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December 09, 2016 Friday 06:59:38 PM IST

Think laterally to generate creative options

Creative Living

From our very childhood we are trained to think and speak logically, ensuring that our words are intelligible and that our communication is effective. Intelligence of children is often measured against the clarity with which they make their points. Both parents and teachers are happy to see children developing in their logical skills. It is absolutely necessary too. But it may not sufficient according to the modern research! Research suggests that both linear/ logical thinking and lateral/creative thinking are equally important aspects in the training of a child. That alone ensures your child to be critical and creative. And the modern world belongs to the creative thinkers, who create and re-create it. If you want your child to be part of this movement, help him/her imbibe creativity skills. Lateral thinking is counted one of the important creativity skills.


What is linear/vertical thinking?


Linear/vertical thinking is perfectly logical thinking. It is causal thinking. In this paradigm, everything is interconnected with their respective causes and effects. Cause precedes the effect just like fire precedes smoke. Logical thinking builds upon existing thoughts, without questioning or challenging their presuppositions. It results in the depth of knowledge. It is founded on the best and right approach to tackle a problem, which validates the rightness of the procedures. It is analytical and sequential. It develops step-wise and one must ensure correctness of every step to ensure the rightness of the conclusion. Logical thinking cannot afford distractions. It rather blocks them. It excludes the irrelevant information for the sake of the relevant one. It defines everything sharply, giving no room for misty components. It follows the most likely path towards the truth and evaluates correctness of every step in relation to it. It considers itself as a finite process in search of the ultimate truth. The Great Greek Trio, namely, Socrates, Plato and Aristotle are considered as fathers of linear thinking. They developed a culture of logical thinking in the West, which extends its influence to the class rooms of contemporary times. Clarity and distinction are the most important properties of linear thinking and hence it exerts perceivable influence on disciplines like mathematics and sciences. For example, 1+1 needs always be 2 in mathematics and sciences. Nobody asks the question, why? It seems an irrelevant question. However, it may not be so for a poet, who observes how two tributaries merge together and flow as a single river. For a poet, 1+1 may be just one-perhaps a little greater ONE. (In the language of Muhammad Bashir, one of the celebrated novelists of Malayalam literature, it is: “Immini Valiya Onnu”). So thinks a non-dualist (advaita) philosopher. For him, two apparently different realities are in fact aspects of the same truth. They are just one! For a management expert, who sees the possibility of synergy effects in the communion of two people, 1+1 is greater than 2. He defines synergy of two persons as something which generates effects more than the individual contributions. However, if we consider all our thinking in a day, more that 90% of it would comprise logical thinking or linear thinking. Usually people who think linearly are viewed as honest, mature and intelligent. And for success in many professions like solicitor, accountants, police, advocate and scientist, linear thinking is of absolute importance.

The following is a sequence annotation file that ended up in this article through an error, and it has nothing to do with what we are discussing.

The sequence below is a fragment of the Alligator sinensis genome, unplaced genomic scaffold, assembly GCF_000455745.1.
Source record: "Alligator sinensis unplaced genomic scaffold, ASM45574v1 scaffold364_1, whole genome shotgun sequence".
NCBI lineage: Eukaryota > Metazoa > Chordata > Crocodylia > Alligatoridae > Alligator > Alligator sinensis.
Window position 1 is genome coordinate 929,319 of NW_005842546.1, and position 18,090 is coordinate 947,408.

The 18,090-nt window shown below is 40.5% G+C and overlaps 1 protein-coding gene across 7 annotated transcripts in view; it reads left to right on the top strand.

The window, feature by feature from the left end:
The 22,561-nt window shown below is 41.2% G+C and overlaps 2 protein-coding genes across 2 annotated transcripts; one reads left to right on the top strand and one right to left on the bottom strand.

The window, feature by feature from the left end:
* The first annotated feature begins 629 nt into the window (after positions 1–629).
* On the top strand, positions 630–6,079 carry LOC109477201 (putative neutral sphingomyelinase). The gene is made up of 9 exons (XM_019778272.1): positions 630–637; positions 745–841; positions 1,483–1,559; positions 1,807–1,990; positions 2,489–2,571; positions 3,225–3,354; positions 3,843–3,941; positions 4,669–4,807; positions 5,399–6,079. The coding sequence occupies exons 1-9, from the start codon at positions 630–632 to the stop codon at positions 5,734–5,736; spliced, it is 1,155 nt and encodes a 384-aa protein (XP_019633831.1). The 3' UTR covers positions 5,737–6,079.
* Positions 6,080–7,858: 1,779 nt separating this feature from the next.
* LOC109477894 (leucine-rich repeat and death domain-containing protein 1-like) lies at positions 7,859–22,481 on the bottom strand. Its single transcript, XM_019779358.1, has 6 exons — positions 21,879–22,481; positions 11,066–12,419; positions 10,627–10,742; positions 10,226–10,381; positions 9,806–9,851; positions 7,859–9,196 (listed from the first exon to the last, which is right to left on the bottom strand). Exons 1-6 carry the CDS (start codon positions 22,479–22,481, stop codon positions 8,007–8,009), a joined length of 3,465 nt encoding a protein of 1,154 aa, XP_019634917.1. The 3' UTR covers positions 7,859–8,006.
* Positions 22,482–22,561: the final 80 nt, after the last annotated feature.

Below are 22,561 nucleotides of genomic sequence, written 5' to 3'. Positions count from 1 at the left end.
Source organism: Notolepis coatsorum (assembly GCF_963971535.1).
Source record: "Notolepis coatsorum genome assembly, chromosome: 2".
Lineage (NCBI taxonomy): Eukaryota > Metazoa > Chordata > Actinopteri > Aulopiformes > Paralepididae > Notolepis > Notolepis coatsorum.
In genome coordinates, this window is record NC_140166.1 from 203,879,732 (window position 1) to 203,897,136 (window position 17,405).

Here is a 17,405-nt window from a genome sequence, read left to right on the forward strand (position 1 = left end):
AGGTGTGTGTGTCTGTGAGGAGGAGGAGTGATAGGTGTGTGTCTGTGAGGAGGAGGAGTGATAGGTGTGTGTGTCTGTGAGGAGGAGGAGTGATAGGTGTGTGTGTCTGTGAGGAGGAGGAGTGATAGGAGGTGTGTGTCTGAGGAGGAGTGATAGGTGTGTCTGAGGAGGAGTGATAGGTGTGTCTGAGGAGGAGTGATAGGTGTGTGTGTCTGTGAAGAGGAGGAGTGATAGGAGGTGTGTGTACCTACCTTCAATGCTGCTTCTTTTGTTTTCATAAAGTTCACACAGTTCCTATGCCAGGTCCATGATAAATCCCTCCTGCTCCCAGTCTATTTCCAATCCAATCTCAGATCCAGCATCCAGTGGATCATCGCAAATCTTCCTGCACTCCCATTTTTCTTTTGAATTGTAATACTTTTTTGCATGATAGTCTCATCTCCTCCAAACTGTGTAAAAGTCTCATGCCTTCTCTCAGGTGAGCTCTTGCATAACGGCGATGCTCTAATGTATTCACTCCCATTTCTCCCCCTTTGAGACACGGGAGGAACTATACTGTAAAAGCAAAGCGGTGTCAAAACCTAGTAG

What is lateral/horizontal thinking?


The concept of lateral thinking bears the trade mark of Dr. Edward de Bono, a British psychologist and inspirational author. Hence we refer to the meaning defined by him. The term was first used in a book called “The Use of Lateral Thinking” (Jonathan Cape, London, 1967). In the course of time it was recognized as a new word in the Oxford English Dictionary, which is the final arbiter of the official British English Language. Dr. Bono gives a number of technical as well as descriptive definitions to lateral thinking.


Technical definitions


1. The first technical definition of lateral thinking conceives human brain as a self-organizing information system. Such systems posit a mathematical necessity of moving across the patterns to generate new options in thinking. Lateral thinking facilitates such movements across different mental patterns. The tools and programs of lateral thinking are designed to achieve such ‘lateral’ movement.


2. The second technical definition provides mathematical justification for creative thinking. According to Dr. Bono, in any self-organizing system there is a need to escape from a local optimum in order to move towards a more global optimum. Such movement is facilitated by lateral thinking. The techniques of lateral thinking, such as provocation, are designed to help that transition.